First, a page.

The Undeniable Reality August 9, 2011  by      

Chasing the Mad Lion producer Beth-Ann Kutchma received this inspiring reflection from a reader of Rye Barcott’s book It Happened on the Way to War – quite a heartfelt review:

“Reading your book was a moving experience for me in so many different ways.  Having been a Peace Corps volunteer in Ethiopia from 1968-70, I could empathize with your willingness to reach out and make a difference in the lives of people whose life experiences were so foreign from your own.   Your initial fear and frustration about an outsider making a difference in Kibera reminded me of just how much I was shaken by the lonely feelings that gripped me in those first few months in Buno Bedelle, Ethiopia, nestled in the lush rainforests of southwestern Ethiopia.  I often wondered what I was doing there in the first place.  I knew that, for some reason, I was meant to be there, but I spent many restless nights trying to figure out just how I could make a difference in the lives of the children that I was teaching…in the lives of the people who would come to the clinic where I would occasionally work.

Most importantly, I was personally touched by the manner in which you managed to forge partnerships with heroes like Tabitha and Salim and, in the process, enable these community leaders to empower themselves to take ownership for the process of community building that both you and they understood was ultimately their responsibility.  At the same time, it was clear that Salim and Tabitha were far more than partners in community collaboration and participatory development.  Clearly, they became family and, when Tabitha whispered those words…”grass, flower and wind” to you right before she passed away, it was an undeniable reality that you felt as if you had lost a member of your family.  Indeed, when she fell asleep and you made your way out to the courtyard with the hibiscus tree, your tears reflected the deep and abiding realization that underscored, for me, the underlying message of your story, that being that all of us are truly bound together by the common bonds of our humanity.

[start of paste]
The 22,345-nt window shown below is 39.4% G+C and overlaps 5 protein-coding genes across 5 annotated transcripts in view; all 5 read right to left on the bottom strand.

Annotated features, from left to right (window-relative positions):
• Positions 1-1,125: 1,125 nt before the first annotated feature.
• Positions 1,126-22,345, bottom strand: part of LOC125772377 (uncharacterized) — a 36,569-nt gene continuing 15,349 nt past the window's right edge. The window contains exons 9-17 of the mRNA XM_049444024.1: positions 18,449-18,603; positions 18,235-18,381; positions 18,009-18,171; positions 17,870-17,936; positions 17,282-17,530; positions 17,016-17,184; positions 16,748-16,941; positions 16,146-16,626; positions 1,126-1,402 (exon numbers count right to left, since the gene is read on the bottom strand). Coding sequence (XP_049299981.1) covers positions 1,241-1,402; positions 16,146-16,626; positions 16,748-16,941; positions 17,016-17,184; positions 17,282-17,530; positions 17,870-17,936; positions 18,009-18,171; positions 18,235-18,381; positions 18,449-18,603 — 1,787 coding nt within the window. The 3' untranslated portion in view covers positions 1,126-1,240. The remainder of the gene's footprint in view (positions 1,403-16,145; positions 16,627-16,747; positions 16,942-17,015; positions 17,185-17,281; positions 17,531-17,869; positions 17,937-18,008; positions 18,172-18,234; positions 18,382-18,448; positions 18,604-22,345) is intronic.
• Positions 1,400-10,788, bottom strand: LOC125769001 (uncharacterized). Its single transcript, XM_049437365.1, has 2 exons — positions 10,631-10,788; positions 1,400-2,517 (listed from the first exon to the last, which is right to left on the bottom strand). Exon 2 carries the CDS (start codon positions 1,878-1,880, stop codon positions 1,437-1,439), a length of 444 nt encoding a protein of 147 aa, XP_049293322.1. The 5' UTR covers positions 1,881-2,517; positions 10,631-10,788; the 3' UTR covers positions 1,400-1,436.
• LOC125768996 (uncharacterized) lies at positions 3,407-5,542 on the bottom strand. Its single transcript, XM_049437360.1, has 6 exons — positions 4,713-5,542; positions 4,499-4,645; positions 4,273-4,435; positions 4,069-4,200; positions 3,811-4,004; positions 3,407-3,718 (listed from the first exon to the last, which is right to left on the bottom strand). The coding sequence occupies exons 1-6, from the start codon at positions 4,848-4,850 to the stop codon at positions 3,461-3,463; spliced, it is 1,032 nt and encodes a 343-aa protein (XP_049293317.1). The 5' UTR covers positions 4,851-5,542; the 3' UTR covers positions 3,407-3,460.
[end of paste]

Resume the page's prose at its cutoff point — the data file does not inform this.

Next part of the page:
Rye, your story about Kibera was inspirational and exhilarating, exhausting and heartbreaking, uplifting and encouraging, and I want to thank you for reinforcing my belief in certain fundamental values, those being the significance of service and selflessness, the power of courage and commitment, the value of consistently standing up and speaking out with the courage of your considerable convictions about the issues that matter and, finally the faith and fortitude that sustain us in moments when the clouds of adversity seem to block any hint of hope that there may be sunlight beyond the horizon.  Memories of my Peace Corps experiences came flooding back, as I read your book, Rye.  Vivid recollections of faces, friendships and families from Ethiopia washed over me in a river of memories that was overwhelming, leaving me breathless and emotionally spent.

Salim and Tabitha reminded me of some of the village leaders in Buno Bedelle, who were willing to put their reputations and, at times, their lives on the line in order to maintain the identity and integrity of their home.  But I must admit that it was your accounts of how the kids came forward to not only play soccer but to engage in the community trash clean up campaigns that resonated most deeply with me.  The courage of those youth leaders was, in my mind, a direct result of your believing in Tabitha, Salim and other adults in the Kibera community.  The young people of Kibera came to believe in their own ability to shape changes in their own lives and in the lives of their community because you had planted that seed, one that was cultivated by the commitment of everyone who came to believe in your cause.  It reminded me of the kids that I taught in Ethiopia, young people who had hopes for a better life and were willing to do anything in order to achieve their goals and realize their dreams.  After all, isn’t that what this is all about, Rye?  Isn’t your book, at its deepest core, simply about our working relentlessly and committing ourselves tirelessly to the cause of social justice in the world?

I believe that those who are fortunate enough to read your book will understand the undeniable reality that it is incumbent upon all of us to be genuinely committed to shaping genuinely positive changes in the lives of other people and, in the process, impacting our world in a significant and meaningful manner.

Thanks for a wonderful book.  I will be recommending it to my students, my teaching colleagues and my friends.”

–Peter McVeigh, Teacher of History

Germantown Academy, Fort Washington, PA


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